Chris Packham issues rallying cry for wildlife at Suffolk conference
- Credit: Archant
Standing ovation for naturalist after he gives talk at Snape Maltings
Despite the seemingly insurmountable environmental challenges facing society, we “do have the answers to these issues” but what’s lacking is the political will to implement them, wildlife broadcaster and campaigner Chris Packham told an audience in Suffolk last week.
Addressing a sell-out crowd at the Small Earth conference, held at Snape Maltings, Mr Packham covered topics such a biodiversity loss, habitat destruction and the effects of climate change.
“But it’s not all doom,” he said.
Holding up a copy of ‘A People’s Manifesto for Wildlife’ which Mr Packham unveiled in September, he said: “Nothing is rocket science. I asked a collection of people to come up with ten ideas each to save wildlife, and they came back with 25. I have people banging on my door with other ideas for a second draft of the manifesto - we have plenty of ideas.”
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In total Packham’s manifesto offers 200 suggestions for reversing the declines in the UK’s wildlife population, including: rewilding a tenth of the UK’s upland areas, ensuring all pet cats wear a bell collar, the introduction of a pesticide tax and for 10% of every farm to be managed for wildlife with wildflowers and restored farm ponds and wetlands.
“There are people who have answers to all these issues,” he said. “But we have to do it ourselves - our politicians are messing around with Brexit, while our Earth is burning. There is a wholesale lack of ambition in the UK - there’s always an excuse for not doing things.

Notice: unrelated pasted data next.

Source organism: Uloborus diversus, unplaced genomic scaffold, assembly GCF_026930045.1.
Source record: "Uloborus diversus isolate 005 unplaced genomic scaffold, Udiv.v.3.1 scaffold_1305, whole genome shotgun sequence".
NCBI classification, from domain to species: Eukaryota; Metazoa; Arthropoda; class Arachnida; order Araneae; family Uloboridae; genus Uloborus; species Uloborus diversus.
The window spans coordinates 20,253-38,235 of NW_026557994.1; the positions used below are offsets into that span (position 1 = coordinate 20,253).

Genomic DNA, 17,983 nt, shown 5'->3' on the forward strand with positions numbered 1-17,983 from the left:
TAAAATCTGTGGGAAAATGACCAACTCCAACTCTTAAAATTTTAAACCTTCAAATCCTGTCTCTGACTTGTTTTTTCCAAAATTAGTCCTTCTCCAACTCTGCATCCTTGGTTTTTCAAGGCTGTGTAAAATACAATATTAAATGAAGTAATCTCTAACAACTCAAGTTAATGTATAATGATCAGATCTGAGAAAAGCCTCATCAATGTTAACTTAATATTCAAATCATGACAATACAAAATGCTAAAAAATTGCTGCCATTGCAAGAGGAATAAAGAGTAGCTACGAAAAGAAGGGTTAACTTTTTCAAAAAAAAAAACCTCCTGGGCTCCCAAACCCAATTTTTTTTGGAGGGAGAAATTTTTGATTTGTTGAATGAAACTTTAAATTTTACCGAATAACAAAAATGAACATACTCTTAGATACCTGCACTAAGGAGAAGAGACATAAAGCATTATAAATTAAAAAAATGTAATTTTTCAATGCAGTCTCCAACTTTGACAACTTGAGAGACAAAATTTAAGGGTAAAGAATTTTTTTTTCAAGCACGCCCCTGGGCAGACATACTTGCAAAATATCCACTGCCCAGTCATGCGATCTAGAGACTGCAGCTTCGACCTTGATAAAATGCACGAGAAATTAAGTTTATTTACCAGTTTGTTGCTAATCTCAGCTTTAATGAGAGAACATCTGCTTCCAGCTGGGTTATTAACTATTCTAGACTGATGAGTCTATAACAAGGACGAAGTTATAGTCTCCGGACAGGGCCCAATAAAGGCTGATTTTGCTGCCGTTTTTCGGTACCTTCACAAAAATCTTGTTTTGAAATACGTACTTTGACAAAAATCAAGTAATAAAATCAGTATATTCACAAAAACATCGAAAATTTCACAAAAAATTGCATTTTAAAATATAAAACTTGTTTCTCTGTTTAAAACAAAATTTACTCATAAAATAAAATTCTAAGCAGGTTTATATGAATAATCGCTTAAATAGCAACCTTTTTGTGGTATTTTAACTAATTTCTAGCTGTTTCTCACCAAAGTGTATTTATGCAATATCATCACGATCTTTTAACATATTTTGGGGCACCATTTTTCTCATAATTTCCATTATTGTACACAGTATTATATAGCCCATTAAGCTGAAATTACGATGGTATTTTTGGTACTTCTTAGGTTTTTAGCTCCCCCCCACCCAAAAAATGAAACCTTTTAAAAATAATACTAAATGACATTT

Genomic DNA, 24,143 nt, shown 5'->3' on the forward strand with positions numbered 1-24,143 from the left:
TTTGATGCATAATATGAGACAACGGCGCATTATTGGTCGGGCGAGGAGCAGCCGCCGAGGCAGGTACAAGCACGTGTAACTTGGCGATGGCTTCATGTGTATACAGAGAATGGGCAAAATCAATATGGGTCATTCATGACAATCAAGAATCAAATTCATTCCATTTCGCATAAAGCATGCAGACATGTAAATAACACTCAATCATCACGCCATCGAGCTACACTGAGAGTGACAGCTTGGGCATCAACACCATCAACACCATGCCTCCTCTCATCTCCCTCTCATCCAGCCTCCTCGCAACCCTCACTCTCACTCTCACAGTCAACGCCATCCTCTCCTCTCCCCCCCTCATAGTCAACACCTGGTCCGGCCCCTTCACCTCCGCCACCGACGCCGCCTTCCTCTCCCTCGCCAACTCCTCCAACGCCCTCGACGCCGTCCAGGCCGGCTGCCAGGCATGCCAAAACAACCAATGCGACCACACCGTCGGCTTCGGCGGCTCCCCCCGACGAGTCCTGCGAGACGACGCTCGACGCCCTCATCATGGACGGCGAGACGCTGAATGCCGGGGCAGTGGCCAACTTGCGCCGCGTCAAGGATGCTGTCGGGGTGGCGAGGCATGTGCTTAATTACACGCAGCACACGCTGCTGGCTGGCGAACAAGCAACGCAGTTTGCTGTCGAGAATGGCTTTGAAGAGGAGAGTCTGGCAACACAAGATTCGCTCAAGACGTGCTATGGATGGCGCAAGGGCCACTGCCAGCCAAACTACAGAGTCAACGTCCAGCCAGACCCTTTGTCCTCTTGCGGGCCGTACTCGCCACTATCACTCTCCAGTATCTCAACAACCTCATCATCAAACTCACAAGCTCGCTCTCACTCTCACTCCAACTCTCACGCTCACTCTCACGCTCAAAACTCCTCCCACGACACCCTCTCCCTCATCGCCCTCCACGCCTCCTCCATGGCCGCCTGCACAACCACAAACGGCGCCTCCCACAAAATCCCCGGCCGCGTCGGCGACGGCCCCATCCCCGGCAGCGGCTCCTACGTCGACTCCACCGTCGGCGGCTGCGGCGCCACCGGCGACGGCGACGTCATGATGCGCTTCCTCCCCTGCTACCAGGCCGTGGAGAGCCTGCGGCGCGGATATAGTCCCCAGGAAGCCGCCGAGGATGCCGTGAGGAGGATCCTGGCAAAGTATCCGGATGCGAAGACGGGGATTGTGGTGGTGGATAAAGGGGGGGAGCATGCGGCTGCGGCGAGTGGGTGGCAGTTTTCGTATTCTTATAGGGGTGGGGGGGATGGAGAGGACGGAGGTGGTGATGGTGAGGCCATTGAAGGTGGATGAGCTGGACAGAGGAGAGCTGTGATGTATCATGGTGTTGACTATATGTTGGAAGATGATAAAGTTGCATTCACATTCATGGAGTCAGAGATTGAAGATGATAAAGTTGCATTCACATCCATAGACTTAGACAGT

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“This is the time when we have to stand up and be counted. We’ve got to summon the bravery, stop moaning, stop saying we care and get up and do something.”
Mr Packham said action was required to “force the hand” of politicians but, he emphasised, “not outside democracy”. This action should to be “imaginative and creative” and “sometimes use humour” he added.
Speaking passionately and eloquently for an hour and a half without notes, Mr Packham, who took to the floor accompanied by his pet poodle, Scratchy, received a standing ovation at the end of his talk.
Earlier in the session, Mr Packham, who is best known for presenting the BBC’s popular Springwatch broadcasts, had discussed the need for people to take a more joined up and expansive view of the natural world.
He started with the example of conservationists who work with hedgehogs.
“There are a lot of people who rehabilitate hedgehogs and locally they may help maintain hedgehog populations - but it’s very focussed on one thing,” he said.
“Even the NGOs tend to focus on single habitats, like reed beds - but the greatest beauty is not in the individual animals [or habitats] but in what they all do together.
Mr Packham added: “Ecology is the key word here. We are attracted to individual animals because they are more accessible - but individual animals are quite insignificant if you see what they do together.
“In a place like the Amazon, the interaction [of all the different species] is beyond our imagination.
“We’ve got to raise the bar - if we want to truly appreciate natural beauty we need to think on an ecological level.”